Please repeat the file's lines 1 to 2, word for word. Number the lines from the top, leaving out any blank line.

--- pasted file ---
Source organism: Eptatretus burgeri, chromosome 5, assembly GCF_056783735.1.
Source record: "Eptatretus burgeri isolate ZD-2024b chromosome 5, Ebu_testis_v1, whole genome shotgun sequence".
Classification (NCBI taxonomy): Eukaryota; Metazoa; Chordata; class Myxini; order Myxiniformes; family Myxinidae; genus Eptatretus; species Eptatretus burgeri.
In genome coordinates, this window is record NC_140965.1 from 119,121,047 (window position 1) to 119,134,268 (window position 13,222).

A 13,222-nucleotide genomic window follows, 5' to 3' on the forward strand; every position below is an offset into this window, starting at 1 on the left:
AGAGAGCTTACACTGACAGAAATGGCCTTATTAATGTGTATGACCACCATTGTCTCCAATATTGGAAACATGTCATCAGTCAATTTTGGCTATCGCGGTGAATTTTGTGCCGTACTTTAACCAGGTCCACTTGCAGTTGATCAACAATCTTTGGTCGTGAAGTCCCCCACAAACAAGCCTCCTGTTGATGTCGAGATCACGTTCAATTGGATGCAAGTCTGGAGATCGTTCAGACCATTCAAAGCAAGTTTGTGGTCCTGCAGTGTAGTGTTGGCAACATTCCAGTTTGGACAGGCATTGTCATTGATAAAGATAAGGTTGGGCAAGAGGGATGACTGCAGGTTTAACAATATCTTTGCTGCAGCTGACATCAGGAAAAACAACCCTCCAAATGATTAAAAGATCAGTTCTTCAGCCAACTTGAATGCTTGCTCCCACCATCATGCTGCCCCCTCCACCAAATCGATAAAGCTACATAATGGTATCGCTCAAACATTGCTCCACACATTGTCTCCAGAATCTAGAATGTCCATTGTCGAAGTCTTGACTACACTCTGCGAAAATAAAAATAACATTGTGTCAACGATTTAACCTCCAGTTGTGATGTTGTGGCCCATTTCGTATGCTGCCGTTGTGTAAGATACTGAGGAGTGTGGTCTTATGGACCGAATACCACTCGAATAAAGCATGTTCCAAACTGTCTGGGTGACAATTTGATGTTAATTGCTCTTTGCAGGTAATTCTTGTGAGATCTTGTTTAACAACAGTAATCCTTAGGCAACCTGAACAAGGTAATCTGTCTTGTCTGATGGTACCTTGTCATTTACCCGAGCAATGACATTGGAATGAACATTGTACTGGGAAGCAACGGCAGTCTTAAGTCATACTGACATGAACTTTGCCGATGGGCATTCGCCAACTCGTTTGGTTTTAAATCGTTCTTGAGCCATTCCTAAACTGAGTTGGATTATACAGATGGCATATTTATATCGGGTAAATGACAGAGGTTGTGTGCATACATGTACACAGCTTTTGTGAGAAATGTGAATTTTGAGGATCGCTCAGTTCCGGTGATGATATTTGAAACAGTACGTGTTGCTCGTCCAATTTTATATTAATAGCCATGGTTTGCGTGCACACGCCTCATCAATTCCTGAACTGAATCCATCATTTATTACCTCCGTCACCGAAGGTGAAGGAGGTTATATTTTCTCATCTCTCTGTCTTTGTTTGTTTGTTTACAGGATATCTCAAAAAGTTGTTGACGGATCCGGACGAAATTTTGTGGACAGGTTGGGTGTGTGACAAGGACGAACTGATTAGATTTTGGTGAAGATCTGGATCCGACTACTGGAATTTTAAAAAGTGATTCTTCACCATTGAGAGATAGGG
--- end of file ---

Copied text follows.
Source organism: Eptatretus burgeri, chromosome 5, assembly GCF_056783735.1.
Source record: "Eptatretus burgeri isolate ZD-2024b chromosome 5, Ebu_testis_v1, whole genome shotgun sequence".